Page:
- The Washington Times - Tuesday, February 28, 2006

From combined dispatches

Former Playmate of the Year Anna Nicole Smith got her Supreme Court hearing yesterday when her attorney argued that she should collect millions of dollars she says her late Texas oil-tycoon husband had promised her.

Mrs. Smith, who also has hosted her own reality-TV show, did not talk to the crush of reporters, photographers and camera crews when she entered and left the Supreme Court building.

The court waded into an 11-year-old family feud over the estate of J. Howard Marshall II, who died at 90 after a brief marriage to Mrs. Smith.

Mr. Marshall’s youngest son, E. Pierce Marshall, says that he is the sole heir and that Mrs. Smith’s legal fight is dead, because she lost in a Texas probate court.

But a federal bankruptcy judge in California ruled in favor of Mrs. Smith and awarded her $474 million because of her claims that the son had interfered with the inheritance she was supposed to receive.

A federal judge reduced the award to $88 million, but a U.S. appeals court ruled that Mrs. Smith was entitled to nothing because federal courts lack jurisdiction in probate disputes.

Justice David H. Souter during the arguments summarized Mrs. Smith’s claim as, “Just give me the money I would have had.”

Justice Stephen G. Breyer said Mrs. Smith’s claim was that her husband intended to give her this gift and that three pages of his living-trust document had been altered after his death.

“It’s quite a story,” the justice said.

Kent Richland of Los Angeles, Mrs. Smith’s attorney, was supported by U.S. Justice Department lawyer Deanna Maynard, who argued that the appeals court ruling in the case swept too broadly.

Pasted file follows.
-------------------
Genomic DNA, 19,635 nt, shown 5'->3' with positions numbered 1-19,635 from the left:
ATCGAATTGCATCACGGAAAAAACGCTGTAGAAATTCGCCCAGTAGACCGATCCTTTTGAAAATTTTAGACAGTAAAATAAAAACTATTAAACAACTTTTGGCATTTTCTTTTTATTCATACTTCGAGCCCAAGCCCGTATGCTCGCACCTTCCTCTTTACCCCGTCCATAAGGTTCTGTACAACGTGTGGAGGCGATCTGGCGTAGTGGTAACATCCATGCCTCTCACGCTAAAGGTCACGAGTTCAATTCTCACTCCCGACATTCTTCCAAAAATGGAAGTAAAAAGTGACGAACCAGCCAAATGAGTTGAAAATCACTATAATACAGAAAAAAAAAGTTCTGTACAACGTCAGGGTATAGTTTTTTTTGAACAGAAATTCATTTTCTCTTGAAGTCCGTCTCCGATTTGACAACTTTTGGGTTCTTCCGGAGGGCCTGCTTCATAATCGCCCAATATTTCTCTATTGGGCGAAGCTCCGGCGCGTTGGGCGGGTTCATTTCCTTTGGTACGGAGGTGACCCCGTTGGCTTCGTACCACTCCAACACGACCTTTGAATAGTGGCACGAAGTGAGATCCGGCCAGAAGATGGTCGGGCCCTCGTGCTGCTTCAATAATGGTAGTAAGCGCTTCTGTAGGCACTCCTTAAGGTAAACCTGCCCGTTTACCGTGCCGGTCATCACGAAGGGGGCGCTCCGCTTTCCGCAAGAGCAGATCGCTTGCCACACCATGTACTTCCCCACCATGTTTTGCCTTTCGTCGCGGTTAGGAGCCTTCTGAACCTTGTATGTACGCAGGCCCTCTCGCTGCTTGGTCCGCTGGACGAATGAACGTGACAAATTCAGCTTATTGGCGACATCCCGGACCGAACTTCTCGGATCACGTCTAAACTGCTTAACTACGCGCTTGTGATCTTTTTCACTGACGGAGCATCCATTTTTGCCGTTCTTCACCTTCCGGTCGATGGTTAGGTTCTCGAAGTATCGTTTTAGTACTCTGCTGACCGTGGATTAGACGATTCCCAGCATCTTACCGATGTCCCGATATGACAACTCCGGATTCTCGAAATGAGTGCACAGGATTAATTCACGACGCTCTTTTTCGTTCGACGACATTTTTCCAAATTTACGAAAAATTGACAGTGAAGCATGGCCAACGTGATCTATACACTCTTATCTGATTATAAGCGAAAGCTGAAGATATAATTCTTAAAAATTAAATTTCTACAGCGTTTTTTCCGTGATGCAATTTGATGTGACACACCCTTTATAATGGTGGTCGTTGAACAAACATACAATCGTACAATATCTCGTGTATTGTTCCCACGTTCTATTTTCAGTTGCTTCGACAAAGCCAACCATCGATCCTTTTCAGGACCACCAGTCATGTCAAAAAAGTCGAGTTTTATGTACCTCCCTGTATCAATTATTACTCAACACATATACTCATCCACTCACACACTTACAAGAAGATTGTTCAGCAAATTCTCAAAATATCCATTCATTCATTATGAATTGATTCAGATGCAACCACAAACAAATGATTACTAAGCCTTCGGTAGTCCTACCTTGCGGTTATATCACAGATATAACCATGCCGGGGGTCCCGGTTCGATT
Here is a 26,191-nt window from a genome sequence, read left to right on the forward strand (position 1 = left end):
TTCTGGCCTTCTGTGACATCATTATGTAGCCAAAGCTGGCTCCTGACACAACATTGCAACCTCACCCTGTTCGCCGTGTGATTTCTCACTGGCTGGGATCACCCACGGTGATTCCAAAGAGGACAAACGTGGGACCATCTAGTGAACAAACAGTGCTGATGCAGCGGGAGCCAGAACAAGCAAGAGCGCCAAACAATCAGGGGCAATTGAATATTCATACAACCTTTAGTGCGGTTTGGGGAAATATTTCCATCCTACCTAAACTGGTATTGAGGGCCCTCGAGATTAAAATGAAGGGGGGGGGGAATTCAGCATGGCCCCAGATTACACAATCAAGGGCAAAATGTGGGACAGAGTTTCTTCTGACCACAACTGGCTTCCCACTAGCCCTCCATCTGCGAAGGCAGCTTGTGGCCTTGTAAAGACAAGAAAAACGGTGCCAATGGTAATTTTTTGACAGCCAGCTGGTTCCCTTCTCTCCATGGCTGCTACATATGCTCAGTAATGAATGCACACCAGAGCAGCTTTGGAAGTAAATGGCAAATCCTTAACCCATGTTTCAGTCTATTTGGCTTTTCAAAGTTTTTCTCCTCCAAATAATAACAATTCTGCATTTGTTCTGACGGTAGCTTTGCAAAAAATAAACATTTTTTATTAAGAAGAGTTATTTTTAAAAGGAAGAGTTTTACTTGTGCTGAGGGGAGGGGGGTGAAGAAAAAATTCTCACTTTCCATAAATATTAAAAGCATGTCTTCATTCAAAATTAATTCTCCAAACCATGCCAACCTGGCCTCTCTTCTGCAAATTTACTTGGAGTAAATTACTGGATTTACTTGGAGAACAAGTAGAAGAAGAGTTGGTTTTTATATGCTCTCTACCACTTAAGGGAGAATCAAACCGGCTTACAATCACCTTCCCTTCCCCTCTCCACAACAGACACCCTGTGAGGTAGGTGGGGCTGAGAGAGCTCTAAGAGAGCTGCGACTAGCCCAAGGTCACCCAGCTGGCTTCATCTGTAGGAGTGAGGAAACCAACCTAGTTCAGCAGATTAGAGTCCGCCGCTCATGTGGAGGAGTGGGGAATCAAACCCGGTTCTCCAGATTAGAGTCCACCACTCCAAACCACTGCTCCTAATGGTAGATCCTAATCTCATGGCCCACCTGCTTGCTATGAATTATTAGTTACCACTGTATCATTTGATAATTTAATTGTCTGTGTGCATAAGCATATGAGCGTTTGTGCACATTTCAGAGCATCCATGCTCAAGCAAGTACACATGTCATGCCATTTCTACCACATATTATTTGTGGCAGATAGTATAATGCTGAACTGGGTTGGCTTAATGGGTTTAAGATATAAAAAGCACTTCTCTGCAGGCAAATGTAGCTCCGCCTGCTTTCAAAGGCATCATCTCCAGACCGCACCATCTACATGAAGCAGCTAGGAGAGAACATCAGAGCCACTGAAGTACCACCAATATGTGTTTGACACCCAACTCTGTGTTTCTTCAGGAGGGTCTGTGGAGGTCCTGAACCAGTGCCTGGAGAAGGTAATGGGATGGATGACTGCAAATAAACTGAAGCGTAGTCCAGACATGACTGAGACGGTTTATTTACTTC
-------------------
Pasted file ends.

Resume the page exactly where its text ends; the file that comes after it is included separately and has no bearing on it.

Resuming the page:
G. Eric Brunstad, arguing on behalf of the son, said Mrs. Smith’s federal claims amounted to an “end run” around the Texas probate proceeding.

But Justice Ruth Bader Ginsburg called it an “extraordinary thing” for him to say that Mrs. Smith could not bring a related claim in federal court. “That’s just not the way our system works,” she said.

Justice Antonin Scalia said of Mrs. Smith’s claim, “That to me is something quite different than probating the will.”

And Chief Justice John G. Roberts Jr. compared Mrs. Smith’s claims with a 1946 Supreme Court ruling that upheld federal court jurisdiction over a lawsuit to determine rights to property at issue in a probate proceeding.

Of the nine Supreme Court members, Justice Clarence Thomas, who normally is silent during arguments, and new Justice Samuel A. Alito Jr. did not ask any questions.

After the arguments, E. Pierce Marshall said, “A decision in our favor by the Supreme Court will go a long way toward finally putting an end to this frivolous lawsuit with claims that are totally fabricated.”

A ruling is expected by the end of June.

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